The old woman paused, as though hesitating; then stepped on one side, and pointing to the door of the room, she said, letting her visitor pass in front of her:
"Step in, my good sir."
The little room into which the young man walked, with yellow paper on the walls, geraniums and muslin curtains in the windows, was brightly lighted up at that moment by the setting sun.
"So the sun will shine like this then too!" flashed as it were by chance through Raskolnikov's mind, and with a rapid glance he scanned everything in the room, trying as far as possible to notice and remember its arrangement. But there was nothing special in the room. The furniture, all very old and of yellow wood, consisted of a sofa with a huge bent wooden back, an oval table in front of the sofa, a dressing-table with a looking-glass fixed on it between the windows, chairs along the walls and two or three halfpenny prints in yellow frames, representing German damsels with birds in their hands--that was all. In the corner a light was burning before a small ikon. Everything was very clean; the floor and the furniture were brightly polished; everything shone.
"Lizaveta's work," thought the young man. There was not a speck of dust to be seen in the whole flat.
"It's in the houses of spiteful old widows that one finds such cleanliness," Raskolnikov thought again, and he stole a curious glance at the cotton curtain over the door leading into another tiny room, in which stood the old woman's bed and chest of drawers and into which he had never looked before. These two rooms made up the whole flat.
"What do you want?" the old woman said severely, coming into the room and, as before, standing in front of him so as to look him straight in the face.
"I've brought something to pawn here," and he drew out of his pocket an old-fashioned flat silver watch, on the back of which was engraved a globe; the chain was of steel.
"But the time is up for your last pledge. The month was up the day before yesterday."
"I will bring you the interest for another month; wait a little."
"But that's for me to do as I please, my good sir, to wait or to sell your pledge at once."
"How much will you give me for the watch, Alyona Ivanovna?"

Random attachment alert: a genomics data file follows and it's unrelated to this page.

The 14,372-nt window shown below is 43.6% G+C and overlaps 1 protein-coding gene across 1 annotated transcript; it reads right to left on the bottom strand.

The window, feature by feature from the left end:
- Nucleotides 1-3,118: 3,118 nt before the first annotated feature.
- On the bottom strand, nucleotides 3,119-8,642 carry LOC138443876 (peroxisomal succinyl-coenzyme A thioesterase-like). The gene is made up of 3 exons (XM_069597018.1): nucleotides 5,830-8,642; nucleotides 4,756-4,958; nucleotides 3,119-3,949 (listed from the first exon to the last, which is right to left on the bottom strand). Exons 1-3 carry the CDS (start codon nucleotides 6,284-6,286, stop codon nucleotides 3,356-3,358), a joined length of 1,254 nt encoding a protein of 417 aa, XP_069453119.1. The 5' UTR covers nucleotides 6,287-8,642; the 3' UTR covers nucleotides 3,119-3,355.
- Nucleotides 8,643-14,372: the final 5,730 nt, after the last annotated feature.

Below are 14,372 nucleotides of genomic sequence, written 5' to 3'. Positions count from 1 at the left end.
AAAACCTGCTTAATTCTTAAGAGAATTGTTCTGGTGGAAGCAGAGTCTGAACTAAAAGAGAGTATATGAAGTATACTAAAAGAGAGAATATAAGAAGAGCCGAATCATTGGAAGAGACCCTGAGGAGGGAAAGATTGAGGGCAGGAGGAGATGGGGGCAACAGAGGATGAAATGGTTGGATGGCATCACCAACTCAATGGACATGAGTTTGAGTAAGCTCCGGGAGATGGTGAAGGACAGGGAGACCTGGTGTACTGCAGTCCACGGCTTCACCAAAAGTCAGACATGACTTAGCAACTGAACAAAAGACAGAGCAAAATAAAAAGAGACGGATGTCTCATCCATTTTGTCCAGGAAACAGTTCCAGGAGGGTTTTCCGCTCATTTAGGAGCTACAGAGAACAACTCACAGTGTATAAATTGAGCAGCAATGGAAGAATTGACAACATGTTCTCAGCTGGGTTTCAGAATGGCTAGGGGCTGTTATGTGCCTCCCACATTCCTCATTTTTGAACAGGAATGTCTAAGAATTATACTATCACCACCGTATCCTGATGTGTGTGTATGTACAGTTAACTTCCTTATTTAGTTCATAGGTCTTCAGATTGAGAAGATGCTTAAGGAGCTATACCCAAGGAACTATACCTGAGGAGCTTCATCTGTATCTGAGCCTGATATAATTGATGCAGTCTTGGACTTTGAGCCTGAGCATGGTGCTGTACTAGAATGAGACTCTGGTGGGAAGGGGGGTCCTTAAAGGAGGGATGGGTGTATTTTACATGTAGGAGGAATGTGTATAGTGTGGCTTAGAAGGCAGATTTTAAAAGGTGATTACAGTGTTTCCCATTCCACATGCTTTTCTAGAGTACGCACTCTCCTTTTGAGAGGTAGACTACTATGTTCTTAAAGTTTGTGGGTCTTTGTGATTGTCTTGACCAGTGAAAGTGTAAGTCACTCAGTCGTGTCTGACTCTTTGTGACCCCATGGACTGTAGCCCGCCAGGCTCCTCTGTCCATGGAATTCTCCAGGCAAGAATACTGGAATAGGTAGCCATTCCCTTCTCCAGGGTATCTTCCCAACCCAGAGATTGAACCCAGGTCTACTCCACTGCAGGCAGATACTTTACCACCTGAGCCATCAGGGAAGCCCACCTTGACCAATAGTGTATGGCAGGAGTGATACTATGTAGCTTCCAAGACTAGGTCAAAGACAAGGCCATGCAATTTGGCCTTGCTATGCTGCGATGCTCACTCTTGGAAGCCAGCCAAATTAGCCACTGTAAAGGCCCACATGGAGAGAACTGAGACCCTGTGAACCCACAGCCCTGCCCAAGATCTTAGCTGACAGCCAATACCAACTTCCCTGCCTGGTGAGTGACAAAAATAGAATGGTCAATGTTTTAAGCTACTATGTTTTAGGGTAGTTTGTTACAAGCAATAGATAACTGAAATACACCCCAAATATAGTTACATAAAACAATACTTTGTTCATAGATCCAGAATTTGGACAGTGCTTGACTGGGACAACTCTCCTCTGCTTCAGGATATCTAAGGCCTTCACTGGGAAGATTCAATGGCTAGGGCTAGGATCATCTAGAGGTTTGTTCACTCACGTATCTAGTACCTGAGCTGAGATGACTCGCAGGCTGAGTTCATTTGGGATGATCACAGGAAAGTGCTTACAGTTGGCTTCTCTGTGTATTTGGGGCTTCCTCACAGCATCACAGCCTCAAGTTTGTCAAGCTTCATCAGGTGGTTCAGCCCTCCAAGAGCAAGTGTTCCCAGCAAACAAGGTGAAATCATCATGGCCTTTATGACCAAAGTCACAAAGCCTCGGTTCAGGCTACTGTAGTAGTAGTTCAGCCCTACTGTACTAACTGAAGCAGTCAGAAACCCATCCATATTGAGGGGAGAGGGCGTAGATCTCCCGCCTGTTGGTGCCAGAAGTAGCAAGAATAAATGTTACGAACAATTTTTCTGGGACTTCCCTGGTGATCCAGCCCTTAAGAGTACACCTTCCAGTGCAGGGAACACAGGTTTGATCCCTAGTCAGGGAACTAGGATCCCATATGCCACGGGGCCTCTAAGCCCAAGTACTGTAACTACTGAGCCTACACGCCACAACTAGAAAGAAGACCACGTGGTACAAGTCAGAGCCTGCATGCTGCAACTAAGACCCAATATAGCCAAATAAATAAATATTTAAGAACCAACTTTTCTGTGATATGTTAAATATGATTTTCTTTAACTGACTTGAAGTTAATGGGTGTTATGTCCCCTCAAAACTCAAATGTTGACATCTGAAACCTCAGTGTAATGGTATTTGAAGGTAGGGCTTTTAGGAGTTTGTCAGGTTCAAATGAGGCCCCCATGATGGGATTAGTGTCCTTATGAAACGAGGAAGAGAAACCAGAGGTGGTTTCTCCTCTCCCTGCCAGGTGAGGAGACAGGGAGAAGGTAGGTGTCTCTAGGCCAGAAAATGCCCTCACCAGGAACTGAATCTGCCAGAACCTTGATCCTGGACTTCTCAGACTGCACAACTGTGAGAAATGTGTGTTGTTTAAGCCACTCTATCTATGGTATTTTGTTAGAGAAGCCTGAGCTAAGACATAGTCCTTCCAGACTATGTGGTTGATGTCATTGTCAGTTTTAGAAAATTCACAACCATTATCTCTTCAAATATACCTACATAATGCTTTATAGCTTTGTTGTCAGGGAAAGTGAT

"You come with such trifles, my good sir, it's scarcely worth anything. I gave you two roubles last time for your ring and one could buy it quite new at a jeweller's for a rouble and a half."
"Give me four roubles for it, I shall redeem it, it was my father's. I shall be getting some money soon."
"A rouble and a half, and interest in advance, if you like!"
"A rouble and a half!" cried the young man.
"Please yourself"--and the old woman handed him back the watch. The young man took it, and was so angry that he was on the point of going away; but checked himself at once, remembering that there was nowhere else he could go, and that he had had another object also in coming.
"Hand it over," he said roughly.
The old woman fumbled in her pocket for her keys, and disappeared behind the curtain into the other room. The young man, left standing alone in the middle of the room, listened inquisitively, thinking. He could hear her unlocking the chest of drawers.
"It must be the top drawer," he reflected. "So she carries the keys in a pocket on the right. All in one bunch on a steel ring. . . . And there's one key there, three times as big as all the others, with deep notches; that can't be the key of the chest of drawers . . . then there must be some other chest or strong-box . . . that's worth knowing. Strong-boxes always have keys like that . . . but how degrading it all is."
The old woman came back.
"Here, sir: as we say ten copecks the rouble a month, so I must take fifteen copecks from a rouble and a half for the month in advance. But for the two roubles I lent you before, you owe me now twenty copecks on the same reckoning in advance. That makes thirty-five copecks altogether. So I must give you a rouble and fifteen copecks for the watch. Here it is."
Copyright © 1996 by Fyodor Dostoevsky. All rights reserved. No part of this excerpt may be reproduced or reprinted without permission in writing from the publisher.